• Indemnity payments may be less than market value if state or federal indemnity funds are limited.
  • An appeal process is available, if promptly initiated.
  • See the NAIRP and HPAI Task Force SOPs for further details on appraisal procedures.

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XI. Euthanasia

  • Only USDA-APHIS approved methods of euthanasia shall be employed.
  • CO2 gas injected into containers or buildings will be the primary, but not necessarily the only, method of euthanasia. See HPAI Task Force SOPs for additional details.
  • Containers, CO2 and necessary equipment sources are outlined in Appendix F.

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XII. Carcass disposal

  • If depopulation is chosen as the preferred method of dealing with an H/LPAI outbreak, one of three methods may be used for disposal of the birds.
  • In house composting as described in Appendix D may be used for disposal of birds and is the desired method when practical.
  • If composting is not an option, birds may be disposed of in a landfill as described in Appendix E .
  • Small numbers of birds may be buried, incinerated on site or sent to the Brook’s incinerator for disposal (see Appendix E).
  • See USDA HPAI Task Force SOPs for further details.

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XIII. Premises decontamination and disinfection

  • Immediately after depopulation or controlled marketing of the birds, loose feathers shall be gathered and burned. Rodenticides and insecticides shall be applied. Composting of birds and litter may commence as appropriate.
  • The building shall undergo a down-time of at least 21 days and shall be heated to 100 degrees Fahrenheit for the 72 hours prior to cleaning and disinfection (C&D).
  • Manure and all organic material shall be completely removed from infected building, unless in-house composting is to be carried out. The sides of the building shall be scraped to remove all residual organic material that might harbor virus.
  • Manure shall be buried or composted on the premises or double bagged and taken to a designated landfill or incinerator
  • Manure removed more than four months after initial infection, which has been verified virus free, may be handled normally.
  • Cleaning shall be carried out as described in 9CFR 56.5.(d). Equipment shall be disassembled as necessary for cleaning.
  • After cleaning, all surfaces shall be allowed to dry.
  • After drying, the physical facility and equipment shall be appropriately disinfected with Vircon S or other approved disinfectant applied with a power spray unit.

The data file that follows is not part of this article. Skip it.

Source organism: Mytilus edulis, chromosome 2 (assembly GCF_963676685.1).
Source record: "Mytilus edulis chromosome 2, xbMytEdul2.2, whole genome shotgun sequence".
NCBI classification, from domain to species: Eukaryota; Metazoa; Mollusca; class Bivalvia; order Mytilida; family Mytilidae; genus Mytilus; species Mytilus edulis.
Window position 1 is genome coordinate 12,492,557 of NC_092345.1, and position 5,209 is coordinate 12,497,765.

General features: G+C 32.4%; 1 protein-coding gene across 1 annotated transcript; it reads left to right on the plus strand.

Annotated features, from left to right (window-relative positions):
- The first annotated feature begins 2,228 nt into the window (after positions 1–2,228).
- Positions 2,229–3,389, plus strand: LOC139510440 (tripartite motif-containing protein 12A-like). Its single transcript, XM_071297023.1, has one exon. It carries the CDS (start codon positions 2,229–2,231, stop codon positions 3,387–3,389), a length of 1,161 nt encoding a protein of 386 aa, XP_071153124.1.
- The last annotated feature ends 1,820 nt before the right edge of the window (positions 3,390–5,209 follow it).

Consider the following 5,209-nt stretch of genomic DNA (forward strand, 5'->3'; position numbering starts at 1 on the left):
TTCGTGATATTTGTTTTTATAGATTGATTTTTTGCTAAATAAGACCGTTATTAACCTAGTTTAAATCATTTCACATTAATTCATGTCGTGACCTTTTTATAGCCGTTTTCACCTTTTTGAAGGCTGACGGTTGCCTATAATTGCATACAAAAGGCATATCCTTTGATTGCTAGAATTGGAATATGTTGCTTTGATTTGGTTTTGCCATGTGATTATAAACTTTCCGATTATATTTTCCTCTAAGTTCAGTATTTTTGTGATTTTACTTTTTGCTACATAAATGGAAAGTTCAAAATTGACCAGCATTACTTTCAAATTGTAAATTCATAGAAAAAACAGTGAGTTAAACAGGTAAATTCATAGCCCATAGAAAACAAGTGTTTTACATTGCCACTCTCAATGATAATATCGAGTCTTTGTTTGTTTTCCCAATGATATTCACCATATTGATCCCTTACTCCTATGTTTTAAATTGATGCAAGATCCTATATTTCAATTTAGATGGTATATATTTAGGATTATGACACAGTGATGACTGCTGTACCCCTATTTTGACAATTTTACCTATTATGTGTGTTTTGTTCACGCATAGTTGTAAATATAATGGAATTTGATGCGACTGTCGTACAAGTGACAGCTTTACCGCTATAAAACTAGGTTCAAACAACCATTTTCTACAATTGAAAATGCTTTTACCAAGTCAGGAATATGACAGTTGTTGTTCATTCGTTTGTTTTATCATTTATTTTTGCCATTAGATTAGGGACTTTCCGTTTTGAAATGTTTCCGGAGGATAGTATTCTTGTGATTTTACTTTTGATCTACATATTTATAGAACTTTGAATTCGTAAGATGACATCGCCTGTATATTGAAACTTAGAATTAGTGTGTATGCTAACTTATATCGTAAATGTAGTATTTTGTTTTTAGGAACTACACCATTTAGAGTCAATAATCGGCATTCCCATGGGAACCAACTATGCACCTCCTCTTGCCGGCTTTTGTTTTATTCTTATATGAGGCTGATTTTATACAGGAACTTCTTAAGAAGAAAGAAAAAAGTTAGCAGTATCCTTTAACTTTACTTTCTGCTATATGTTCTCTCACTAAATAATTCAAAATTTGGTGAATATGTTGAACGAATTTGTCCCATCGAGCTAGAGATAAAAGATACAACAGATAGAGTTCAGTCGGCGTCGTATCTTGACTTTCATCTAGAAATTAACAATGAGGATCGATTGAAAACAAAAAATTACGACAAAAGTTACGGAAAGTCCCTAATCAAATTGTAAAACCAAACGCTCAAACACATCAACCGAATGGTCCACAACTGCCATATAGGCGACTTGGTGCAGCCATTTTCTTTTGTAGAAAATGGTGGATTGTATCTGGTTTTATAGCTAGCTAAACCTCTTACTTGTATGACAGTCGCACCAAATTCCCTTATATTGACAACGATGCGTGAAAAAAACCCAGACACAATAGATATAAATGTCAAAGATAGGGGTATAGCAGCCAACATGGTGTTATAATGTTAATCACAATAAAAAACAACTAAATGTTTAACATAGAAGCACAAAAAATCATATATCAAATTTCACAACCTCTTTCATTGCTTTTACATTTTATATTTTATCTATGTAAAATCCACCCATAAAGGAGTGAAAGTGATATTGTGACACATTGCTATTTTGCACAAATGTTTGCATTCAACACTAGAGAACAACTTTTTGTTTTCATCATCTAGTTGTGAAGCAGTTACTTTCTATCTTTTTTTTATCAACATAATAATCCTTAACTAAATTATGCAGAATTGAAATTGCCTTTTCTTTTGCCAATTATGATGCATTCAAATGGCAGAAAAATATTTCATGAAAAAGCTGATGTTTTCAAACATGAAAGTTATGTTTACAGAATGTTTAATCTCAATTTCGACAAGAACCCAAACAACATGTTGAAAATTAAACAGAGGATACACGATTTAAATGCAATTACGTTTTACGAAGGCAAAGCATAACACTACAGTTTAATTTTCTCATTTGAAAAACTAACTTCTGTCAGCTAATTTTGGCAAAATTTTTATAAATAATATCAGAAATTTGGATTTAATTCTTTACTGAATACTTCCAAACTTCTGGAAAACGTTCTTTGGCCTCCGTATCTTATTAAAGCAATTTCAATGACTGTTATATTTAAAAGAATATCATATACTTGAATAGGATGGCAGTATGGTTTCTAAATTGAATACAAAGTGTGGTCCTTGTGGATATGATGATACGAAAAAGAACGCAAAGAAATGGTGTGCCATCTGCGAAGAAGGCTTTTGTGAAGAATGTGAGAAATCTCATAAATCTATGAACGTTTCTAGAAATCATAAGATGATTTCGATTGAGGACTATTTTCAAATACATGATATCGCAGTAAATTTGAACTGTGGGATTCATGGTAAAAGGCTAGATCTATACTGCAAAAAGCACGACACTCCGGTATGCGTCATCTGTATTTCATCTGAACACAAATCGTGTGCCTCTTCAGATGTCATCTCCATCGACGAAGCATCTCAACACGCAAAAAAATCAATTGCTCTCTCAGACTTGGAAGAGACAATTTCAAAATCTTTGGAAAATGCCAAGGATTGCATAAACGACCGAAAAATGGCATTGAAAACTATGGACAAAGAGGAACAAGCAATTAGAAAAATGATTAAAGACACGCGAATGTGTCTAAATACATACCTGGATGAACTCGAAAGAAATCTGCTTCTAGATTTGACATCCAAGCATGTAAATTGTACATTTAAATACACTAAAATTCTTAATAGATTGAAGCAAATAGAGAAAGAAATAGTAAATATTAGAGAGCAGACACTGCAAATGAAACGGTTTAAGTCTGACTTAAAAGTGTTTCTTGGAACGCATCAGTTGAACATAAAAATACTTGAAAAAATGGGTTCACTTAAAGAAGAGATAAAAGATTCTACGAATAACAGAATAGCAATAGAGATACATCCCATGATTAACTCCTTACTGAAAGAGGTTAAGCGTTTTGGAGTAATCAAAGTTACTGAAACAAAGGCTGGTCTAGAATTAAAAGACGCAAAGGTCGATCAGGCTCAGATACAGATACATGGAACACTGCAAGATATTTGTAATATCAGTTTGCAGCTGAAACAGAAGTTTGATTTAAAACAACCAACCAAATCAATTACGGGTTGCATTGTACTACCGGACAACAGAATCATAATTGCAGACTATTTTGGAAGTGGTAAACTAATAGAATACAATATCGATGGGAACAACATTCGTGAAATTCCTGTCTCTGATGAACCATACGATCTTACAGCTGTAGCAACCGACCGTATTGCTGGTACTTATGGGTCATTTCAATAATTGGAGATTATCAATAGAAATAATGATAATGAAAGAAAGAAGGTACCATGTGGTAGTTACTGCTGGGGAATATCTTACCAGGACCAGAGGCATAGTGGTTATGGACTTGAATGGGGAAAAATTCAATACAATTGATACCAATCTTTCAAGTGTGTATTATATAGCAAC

• Repopulation of the infected premises shall not occur until the premises is declared clean by state and federal animal health officials and appropriate down time has passed. Environmental testing by virus isolation and/or sentinel birds may be required.
  • See the USDA HPAI Task Force SOPs for further details.

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XIV. Surveillance following identification of HPAI or LPAI H5/H7

At risk flocks shall be subject to testing. These could be flocks within six miles of the infected flock or at risk because of an epidemiological link to possible infection. ODA personnel, or specifically trained farm personnel shall collect samples observing appropriate biosecurity and sampling procedures as described in Appendices G and H. See the NAIRP and HPAI Task Force SOPs for further details.
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XV. Monitoring following repopulation of infected premises

All broiler flocks shall be tested by ELISA/AGID and rt-PCR (polymarase chain reaction) within seven days of movement to slaughter. Testing shall be at standard surveillance levels and negative results shall be received prior to movement to slaughter.
All laying flocks shall be tested by AGID/ELISA at one month post installation in a previously infected premises. Thirty birds per flock shall be tested.

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XVI. Controlled marketing of virus negative flocks

Poultry infected with or exposed to H5/H7 LPAI must not be transported to a market for controlled marketing until 21 days after the acute phase of the infection has concluded as determined by ODA and USDA-APHIS. Determination of the end of the acute phase will be based on return to normal mortality levels. Exposure is as defined in pertinent CFR (code of federal regulations).
Flocks to be control marketed must be found virus negative by standard surveillance protocols within seven days prior to slaughter. Test negative flocks within infected zones that have no epidemiologic links to infected flocks may move to slaughter with appropriate biosecurity precautions.
All of the above flocks shall only be moved to slaughter with appropriate biosecurity measures as outlined in the flock management plan.